Standing at the lectern to explain what the next phase of lockdown was going to entail, the spin doctors had come up with the slogan ‘ Stay Alert’. But alert for what?
Those of us who self-isolated during medical treatment know what this is. We’ve done it before – here is what worked for us.
With a very compromised immune system during cancer treatment, living in London I worked out NEVER go on the tube, fly in ‘cattle’ class on a plane or take a bus – either I cycled to an appointment, upgraded to Business Class (so there was room between seats) or took a black cab. Expensive? Yes, but I reckoned my health was more important. And keeping away from others, I had less chance of catching their bugs.
Now I’ve moved to the Thames Valley, it is interesting to see that the local Ambulance service is currently using iconic London black cabs as a safer way of taking us to hospital.
Repeating what we should be doing
If your immune system is suppressed, you may develop an infection with a bacteria or virus that doesn’t ordinarily cause illness. We are exposed to microorganisms every single day without knowing it because our immune systems do their job. So keeping a safe distance’ away from other potential carriers is common sense.
Yet another risk, is that the microorganisms you are exposed to in a clinic or hospital setting can be harder to treat. These resistant “bugs” have developed ways of surviving even strong antibiotics. If you’ve ever been asked about “MRSA” this is an example. Antibiotic resistance is becoming more of a problem each year as the “bugs” get smarter. Hence why we are advised to use antibiotics only when necessary.
We probably have the worst skincare of any nation in Europe (only half the dermatologists or less for the population), yet skin is our largest organ. Sores, wounds, cracks, etc. make it easy for microbes and nasties to enter our bodies. So make sure you use appropriate skincare all over your body, to zap the cracks.
One of the more common risks of infection occurs when people are in close contact with others. Doctors recommend avoiding crowds and any close contact with others.
Hence the advice to keep your distance – currently in England this is suggested as leaving 2 meters (6.5 ft) distance.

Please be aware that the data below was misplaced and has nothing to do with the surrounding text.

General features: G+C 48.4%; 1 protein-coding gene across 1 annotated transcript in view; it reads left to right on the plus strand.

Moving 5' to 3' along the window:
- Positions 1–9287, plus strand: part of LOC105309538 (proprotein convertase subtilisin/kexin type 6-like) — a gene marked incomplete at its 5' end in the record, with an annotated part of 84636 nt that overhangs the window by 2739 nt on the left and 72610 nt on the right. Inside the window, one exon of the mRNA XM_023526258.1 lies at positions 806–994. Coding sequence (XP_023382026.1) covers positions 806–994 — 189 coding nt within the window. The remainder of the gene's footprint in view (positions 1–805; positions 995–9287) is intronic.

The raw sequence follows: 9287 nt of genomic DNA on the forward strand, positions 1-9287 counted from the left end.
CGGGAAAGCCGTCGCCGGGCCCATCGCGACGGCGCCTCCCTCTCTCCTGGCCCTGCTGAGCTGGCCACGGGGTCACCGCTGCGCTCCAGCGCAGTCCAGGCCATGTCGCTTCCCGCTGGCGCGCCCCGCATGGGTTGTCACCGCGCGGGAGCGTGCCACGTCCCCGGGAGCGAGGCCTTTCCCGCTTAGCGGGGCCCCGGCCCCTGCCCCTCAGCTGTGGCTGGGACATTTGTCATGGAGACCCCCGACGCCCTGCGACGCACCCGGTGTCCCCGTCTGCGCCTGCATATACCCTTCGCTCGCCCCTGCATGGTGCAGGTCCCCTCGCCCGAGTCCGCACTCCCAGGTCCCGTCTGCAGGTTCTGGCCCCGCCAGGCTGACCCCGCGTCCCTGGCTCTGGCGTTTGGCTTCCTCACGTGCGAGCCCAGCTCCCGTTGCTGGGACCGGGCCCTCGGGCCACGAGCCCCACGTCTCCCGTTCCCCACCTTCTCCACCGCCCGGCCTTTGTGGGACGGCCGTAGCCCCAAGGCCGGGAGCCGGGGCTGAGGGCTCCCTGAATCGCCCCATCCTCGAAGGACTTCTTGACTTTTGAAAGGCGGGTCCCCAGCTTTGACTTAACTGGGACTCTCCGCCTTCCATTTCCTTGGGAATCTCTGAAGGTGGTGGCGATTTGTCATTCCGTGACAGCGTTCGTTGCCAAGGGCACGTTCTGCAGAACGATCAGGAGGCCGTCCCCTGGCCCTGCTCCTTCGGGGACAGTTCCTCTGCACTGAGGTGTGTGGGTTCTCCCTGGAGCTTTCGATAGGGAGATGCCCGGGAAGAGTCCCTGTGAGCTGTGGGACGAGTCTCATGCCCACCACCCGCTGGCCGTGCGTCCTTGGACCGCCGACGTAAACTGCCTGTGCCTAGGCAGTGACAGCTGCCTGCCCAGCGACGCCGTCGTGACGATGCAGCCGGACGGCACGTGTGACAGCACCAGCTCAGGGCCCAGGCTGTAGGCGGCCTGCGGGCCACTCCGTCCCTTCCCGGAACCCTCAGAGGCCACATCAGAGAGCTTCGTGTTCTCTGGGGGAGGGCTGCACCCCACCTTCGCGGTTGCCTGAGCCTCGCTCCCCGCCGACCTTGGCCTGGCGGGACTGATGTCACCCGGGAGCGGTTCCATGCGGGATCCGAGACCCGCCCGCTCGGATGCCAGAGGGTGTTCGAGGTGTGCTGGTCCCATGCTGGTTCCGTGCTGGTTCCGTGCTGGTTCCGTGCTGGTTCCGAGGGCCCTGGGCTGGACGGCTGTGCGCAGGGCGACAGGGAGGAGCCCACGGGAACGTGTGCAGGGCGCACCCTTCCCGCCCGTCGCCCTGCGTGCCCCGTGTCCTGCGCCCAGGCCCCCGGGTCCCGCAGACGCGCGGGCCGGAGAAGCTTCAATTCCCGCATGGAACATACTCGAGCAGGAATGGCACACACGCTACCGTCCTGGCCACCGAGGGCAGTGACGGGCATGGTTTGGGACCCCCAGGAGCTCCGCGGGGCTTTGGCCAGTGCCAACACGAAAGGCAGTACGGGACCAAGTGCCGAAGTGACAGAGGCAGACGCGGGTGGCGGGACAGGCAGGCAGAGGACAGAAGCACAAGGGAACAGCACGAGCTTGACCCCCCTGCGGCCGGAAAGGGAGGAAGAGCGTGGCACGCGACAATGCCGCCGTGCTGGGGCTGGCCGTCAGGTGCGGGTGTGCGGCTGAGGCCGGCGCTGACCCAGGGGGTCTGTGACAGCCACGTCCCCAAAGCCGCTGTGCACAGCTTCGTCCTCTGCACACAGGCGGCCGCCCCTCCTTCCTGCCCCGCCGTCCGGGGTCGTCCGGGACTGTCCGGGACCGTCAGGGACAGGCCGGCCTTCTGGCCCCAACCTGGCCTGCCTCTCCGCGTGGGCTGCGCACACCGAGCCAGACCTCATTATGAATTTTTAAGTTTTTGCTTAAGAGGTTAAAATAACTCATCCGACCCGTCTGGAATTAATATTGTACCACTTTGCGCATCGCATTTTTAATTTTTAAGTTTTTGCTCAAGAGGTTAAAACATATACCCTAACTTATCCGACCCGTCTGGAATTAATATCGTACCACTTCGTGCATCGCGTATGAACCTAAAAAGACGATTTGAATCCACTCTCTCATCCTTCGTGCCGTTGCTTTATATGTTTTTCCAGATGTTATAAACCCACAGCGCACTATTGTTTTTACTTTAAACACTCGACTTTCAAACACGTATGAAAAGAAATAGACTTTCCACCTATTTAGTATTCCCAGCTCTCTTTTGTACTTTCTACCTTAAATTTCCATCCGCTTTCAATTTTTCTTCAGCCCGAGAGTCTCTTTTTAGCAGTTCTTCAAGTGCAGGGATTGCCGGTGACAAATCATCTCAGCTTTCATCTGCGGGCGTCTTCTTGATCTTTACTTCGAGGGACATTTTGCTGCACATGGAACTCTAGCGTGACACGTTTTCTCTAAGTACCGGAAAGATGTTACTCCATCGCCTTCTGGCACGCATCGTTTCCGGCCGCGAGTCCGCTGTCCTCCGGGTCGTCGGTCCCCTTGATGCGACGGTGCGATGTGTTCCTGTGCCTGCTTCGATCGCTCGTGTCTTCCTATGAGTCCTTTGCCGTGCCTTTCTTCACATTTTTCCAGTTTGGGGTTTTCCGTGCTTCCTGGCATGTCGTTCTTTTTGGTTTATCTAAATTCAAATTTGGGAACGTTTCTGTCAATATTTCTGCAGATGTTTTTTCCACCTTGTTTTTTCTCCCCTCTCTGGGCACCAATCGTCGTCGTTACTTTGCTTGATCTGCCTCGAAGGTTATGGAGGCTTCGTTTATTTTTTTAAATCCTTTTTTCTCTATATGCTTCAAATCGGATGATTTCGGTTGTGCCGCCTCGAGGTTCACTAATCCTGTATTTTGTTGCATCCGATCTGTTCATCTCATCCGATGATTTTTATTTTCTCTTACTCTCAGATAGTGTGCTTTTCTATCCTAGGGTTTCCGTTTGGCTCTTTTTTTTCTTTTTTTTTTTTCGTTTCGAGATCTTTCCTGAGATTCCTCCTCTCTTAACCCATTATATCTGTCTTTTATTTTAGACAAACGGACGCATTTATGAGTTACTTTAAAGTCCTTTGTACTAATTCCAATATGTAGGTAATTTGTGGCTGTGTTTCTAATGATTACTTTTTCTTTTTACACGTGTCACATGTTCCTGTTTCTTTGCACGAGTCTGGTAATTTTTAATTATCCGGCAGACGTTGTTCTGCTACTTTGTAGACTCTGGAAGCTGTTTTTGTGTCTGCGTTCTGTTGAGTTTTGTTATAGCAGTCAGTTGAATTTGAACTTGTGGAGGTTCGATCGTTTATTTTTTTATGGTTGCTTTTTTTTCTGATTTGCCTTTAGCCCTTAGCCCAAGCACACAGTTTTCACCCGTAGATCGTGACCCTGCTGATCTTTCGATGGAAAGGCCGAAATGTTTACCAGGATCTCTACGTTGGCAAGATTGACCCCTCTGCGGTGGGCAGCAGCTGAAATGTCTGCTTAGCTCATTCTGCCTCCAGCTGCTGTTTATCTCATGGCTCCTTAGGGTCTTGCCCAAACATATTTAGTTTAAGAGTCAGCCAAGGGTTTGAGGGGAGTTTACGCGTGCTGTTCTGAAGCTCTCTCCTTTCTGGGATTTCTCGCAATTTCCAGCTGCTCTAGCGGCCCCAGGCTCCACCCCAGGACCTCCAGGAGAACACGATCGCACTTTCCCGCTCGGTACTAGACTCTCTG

Refrigeration slows or stops the growth of most microbes, so refrigerate foods within two hours of preparation.
- Avoid raw meat. Order red meat well-done. Eat only fully cooked seafood, e.g. no sushi until you are done with treatment, no steak tartare, no raw tuna, etc..
- Wash all produce carefully.
- Eggs should be fully cooked. Avoid eggs cooked sunny side up and order eggs benedict only if raw eggs are not used.
- Avoid honey. Just as infants under the age of one should not eat honey due to the risk of botulism, honey should be avoided by those who are immunosuppressed as well.
- Be careful of cross-contamination. Don’t use the same cutting board to cut raw chicken and vegetables.
- Inspect all fruits and vegetables for signs of spoiling.
- If you eat out, avoid buffets where food is left out and also has the potential of being contaminated by people who cough or sneeze. So hopefully this will mean an end to those giant package holiday buffets with food spread out on tables for hours.
- Avoid cheeses that are meant to be mouldy, such as brie and blue cheese.
Pets – especially cats
Currently there are just rumours about potential dangers from pets, but it is worth noting that if someone infected has patted or hugged a pet, there is a chance they could carry the virus. Make sure if you handle cat litter, clean out a birdcage or pick up poo, that you wear gloves.
Hugs and kisses
What is it with people on TV who hug and kiss others the moment they are introduced? Is it because they think this is ‘TV etiquette’? Anyway, kissing people, especially those whom you have never met before, is a definite No-no for the moment.
- Use an electric shaver instead of a razor
- Bathe or shower daily
- Use a soft toothbrush
If your doctor recommends wearing a mask, make sure it fits well and seals properly. Remember that a mask may decrease exposure but does not prevent exposure to all bacteria and viruses.
Carry antiseptic wipes so you can wipe down supermarket trolley handles, light switches, gates on public paths, etc.
It’s a good idea to wear disposable gloves when doing a supermarket shop, etc., then pull gloves off inside out before throwing them away.
Washing your hands
This is real ‘teaching Granny to suck eggs stuff’, but I tend to prefer washing my hands with soap rather than use antiseptic gel, as good soap is kinder to hands. Surgeons scrub their hands with soap and water before operating – not antiseptic gel. Don’t go for the cheapest soap brand on offer – look for upmarket brands as they aren’t expensive just because they smell nice. They really are kinder to hands. And last longer.
If possible dry hands with a disposable paper towel. Although as a little girl, I was always taught that a special pile of Belgian lace linen hand towels was kept for visiting doctors, and washed and boiled after use. So the doctor always had a smart clean towel solely for their use. I still do this – I like to think this shows any medic who visits is very welcome.